The esteemed stage, screen and television actor received a Lifetime Achievement award at the 2009 Nashville Film Festival.
The C&I crew would like to extend sympathy and condolences to the family, friends and fans of award-winning actor Hal Holbrook, whose recent death was announced Monday evening.
Back in 2009, we interviewed Holbrook at the Nashville Film Festival, where he received a Lifetime Achievement award before a festival screening of That Evening Sun, the filmed-in-Tennessee drama in which he gave a career-highlight performance as an aging farmer who won’t give up on his pride or his property. We spoke about his decades-long career, his partnership with wife and frequent collaborator Dixie Carter (who passed away in 2010), and his ties to McLemoreseville, Tennessee. Here are some highlights from that 2009 conversation.
Cowboys & Indians: You’ve been receiving rave reviews and Oscar Buzz for your performance in That Evening Sun as Abner Meecham, an aging Tennessee farmer who goes AWOL from a nursing home to reclaim his land from a long-time enemy. What was the biggest challenge you faced while playing this guy?
Hal Holbrook: Not making him sympathetic. Not asking for sympathy for the character. That was the toughest part. My instincts were to make sure the audience understood the emotional trip he was on. But that would have altered the balance of the picture. And I have to give a great deal of credit to Scott Teems, the director. Because I had a lot of arguments with him about it. But he was convincing. And [co-stars] Ray McKinnon and Walton Goggins – who were not only actors in it, but producers as well – they also helped me to understand. And to make sure to keep it – well, dry, or whatever the hell you want to call it. And not to request sympathy for Abner.
C&I: McKinnon plays Lonzo, the younger fellow who has moved with his family onto Abner’s place. Abner describes him as “white trash,” and worse. But he’s neither written nor played as a complete villain.
Holbrook: And that also helped balance the picture more. So that this was a struggle between two very tough, very angry men who came from different parts of the tribe, you might say, in Tennessee. And they were not going to give way to each other.
C&I: You’ve said that, even now, at this point in your career, you’re still learning about film acting. What do you mean by that?
Holbrook: Film work is so subtle. You have to remember that. I keep going back to the first film I ever did – The Group, with [director] Sidney Lumet. It was my first movie – I was a stage actor – and after a couple of days, I asked: “Sidney, could I watch the rushes, to see what I’m doing?” And he told me, “I don’t like actors to watch rushes, Hal. Why do you want to do that?” And I said, “Well, that scene I did with Jessica Walter – it just didn’t feel good.” So he said, “OK, I’ll let you watch once, that’s all.” So, during lunch, I went to watch the rushes on this scene. And afterwards, Sidney asked me: “What did you think?” And I said, “Aw, Christ, I was acting.” And he said, “Yes, you were. But we can cut around that, Hal. What you have to understand about film work is, the camera can read your mind.” Now, it’s easy to say something like that. But to believe it – and to trust it – is a whole other story.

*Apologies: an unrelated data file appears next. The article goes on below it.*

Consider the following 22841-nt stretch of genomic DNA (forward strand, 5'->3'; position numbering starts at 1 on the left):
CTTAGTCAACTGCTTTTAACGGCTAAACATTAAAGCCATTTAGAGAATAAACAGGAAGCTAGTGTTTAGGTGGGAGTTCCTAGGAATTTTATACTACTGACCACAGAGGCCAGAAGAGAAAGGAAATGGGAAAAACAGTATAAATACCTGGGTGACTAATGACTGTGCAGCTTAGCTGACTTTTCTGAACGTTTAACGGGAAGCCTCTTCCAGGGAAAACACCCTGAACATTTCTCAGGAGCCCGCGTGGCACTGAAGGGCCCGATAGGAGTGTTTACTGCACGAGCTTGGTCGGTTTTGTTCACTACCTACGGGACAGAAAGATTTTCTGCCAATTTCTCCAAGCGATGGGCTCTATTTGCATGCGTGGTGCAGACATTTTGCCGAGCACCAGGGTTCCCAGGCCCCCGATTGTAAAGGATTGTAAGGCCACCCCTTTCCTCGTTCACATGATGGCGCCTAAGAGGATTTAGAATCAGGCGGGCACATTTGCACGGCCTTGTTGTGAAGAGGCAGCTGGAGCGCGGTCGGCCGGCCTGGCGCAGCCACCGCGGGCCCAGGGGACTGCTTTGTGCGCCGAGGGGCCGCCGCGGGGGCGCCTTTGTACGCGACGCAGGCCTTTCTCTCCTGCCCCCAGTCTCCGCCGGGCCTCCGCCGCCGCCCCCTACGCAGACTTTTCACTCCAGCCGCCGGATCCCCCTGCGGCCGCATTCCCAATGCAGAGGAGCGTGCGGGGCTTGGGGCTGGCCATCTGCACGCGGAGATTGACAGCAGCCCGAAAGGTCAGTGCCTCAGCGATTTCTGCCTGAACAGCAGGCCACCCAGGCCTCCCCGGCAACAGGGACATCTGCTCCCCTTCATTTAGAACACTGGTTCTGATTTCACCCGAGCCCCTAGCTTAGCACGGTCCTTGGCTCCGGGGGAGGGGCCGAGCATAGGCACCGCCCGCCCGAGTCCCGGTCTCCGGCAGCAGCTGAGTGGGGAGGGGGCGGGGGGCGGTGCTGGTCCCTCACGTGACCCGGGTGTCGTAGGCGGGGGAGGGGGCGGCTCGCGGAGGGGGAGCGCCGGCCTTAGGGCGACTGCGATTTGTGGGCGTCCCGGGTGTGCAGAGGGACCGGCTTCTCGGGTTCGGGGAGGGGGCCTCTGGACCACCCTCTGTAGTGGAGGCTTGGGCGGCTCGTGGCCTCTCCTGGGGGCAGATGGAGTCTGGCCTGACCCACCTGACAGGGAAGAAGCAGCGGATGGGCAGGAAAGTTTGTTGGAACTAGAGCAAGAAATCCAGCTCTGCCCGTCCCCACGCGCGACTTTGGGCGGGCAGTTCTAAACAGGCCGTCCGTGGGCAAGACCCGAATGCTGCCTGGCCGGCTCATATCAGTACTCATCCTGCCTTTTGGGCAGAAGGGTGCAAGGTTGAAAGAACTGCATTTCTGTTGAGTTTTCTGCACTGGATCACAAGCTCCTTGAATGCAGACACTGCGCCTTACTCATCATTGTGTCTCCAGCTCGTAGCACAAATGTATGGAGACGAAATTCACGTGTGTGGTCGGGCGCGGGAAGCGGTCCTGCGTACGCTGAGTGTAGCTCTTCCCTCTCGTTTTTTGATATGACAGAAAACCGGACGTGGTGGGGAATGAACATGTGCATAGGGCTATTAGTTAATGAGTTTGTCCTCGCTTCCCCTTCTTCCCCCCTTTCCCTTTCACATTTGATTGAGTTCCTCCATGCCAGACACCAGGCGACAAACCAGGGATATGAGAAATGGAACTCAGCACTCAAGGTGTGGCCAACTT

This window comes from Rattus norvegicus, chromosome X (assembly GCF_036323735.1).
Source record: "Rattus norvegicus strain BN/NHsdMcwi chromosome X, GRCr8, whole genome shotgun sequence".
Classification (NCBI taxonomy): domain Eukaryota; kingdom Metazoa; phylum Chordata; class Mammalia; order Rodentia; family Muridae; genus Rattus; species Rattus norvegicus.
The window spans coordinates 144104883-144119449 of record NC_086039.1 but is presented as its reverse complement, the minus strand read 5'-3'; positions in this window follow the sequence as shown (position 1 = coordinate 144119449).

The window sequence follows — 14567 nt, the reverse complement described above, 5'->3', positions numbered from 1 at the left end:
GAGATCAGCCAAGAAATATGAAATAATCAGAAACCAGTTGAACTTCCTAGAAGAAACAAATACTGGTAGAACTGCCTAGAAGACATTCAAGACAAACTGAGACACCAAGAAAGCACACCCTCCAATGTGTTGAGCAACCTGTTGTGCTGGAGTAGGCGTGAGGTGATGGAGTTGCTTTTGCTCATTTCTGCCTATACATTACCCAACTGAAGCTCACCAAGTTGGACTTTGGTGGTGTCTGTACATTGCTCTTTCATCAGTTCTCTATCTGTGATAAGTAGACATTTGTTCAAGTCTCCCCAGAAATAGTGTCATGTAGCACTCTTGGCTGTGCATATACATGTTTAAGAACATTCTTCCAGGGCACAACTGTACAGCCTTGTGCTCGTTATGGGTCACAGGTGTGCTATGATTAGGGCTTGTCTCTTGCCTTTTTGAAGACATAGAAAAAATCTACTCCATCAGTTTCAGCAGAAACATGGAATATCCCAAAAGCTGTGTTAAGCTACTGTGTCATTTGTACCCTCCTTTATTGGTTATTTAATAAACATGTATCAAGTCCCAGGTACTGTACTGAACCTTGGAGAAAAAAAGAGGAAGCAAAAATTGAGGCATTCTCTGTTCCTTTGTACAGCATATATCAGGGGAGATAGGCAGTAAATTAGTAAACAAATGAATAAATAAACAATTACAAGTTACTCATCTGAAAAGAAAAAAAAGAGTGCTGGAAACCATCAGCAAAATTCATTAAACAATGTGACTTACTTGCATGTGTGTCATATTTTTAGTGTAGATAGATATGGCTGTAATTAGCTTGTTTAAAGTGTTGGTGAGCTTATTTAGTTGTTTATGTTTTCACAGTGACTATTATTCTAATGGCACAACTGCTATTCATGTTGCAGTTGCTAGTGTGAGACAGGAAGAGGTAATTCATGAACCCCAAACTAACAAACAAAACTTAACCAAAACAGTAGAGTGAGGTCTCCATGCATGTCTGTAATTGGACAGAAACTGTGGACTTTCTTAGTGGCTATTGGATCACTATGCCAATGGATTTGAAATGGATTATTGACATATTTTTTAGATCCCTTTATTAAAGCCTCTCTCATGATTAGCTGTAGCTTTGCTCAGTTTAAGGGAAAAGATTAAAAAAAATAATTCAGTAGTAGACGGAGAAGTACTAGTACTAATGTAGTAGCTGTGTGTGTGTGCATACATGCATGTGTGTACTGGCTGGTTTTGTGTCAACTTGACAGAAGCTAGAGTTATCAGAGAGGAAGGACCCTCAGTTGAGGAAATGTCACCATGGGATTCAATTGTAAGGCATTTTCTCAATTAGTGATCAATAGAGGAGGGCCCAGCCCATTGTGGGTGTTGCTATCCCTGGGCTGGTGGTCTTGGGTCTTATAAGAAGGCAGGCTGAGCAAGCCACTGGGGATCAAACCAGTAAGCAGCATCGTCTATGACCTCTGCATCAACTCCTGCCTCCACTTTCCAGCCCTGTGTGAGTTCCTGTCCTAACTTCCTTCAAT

C&I: So you think you’ve finally begun to believe that less really is more?
Holbrook: [Laughs] Yes. And it’s a wonderful release, because it makes it much easier. I mean, don’t get me wrong: That Evening Sun was not easy. That was a tough job, I worked very hard on it. To begin with, I wanted to be very authentic with my accent. Because, of course, my wife [actress Dixie Carter] comes from Tennessee… And I have a great deal of love and respect for my relatives by marriage down there.
C&I: And you think you would have caught grief from your in-laws if you’d gotten the accent wrong?
Holbrook: No, actually they would have been very kind and easy on me. But they would have been disappointed. That’s the kind of people they are. They’re not like people up North, where they smash you over the head with the truth. They try to respect your feelings, because you’re a member of the family. If you’re a member of the family, you can do anything. No matter what you do, you are OK. [Laughs] And anybody who says you’re not will get shot dead or knocked down.
SMALL TOWN COUPLE: At the time, Hal Holbrook and Dixie Carter maintained a home in McLemoreseville, Tennessee, Carter’s birthplace. It’s a small town — “Two gas pumps and a cannon,” as Holbrook affectionately described it — but “it’s a place far away from Los Angeles” that “gives us a whole different view of life when we're able to come here and enjoy the wonderful, wonderful kind of people that live here.”
TWAIN AGAIN: Holbrook already was 84 in 2009, but he was still touring with Mark Twain Tonight! – the one-man stage show he’d been doing off and on since 1954. (Indeed, he didn’t stop portraying Twain on stage until he “retired” the role in 2017.) In Nashville, he noted the big difference since he started out: “I don’t have to apply as much old-age make-up.”
Here is a 2013 interview with Hal Holbrook conducted at the Jewish Community Center of San Francisco.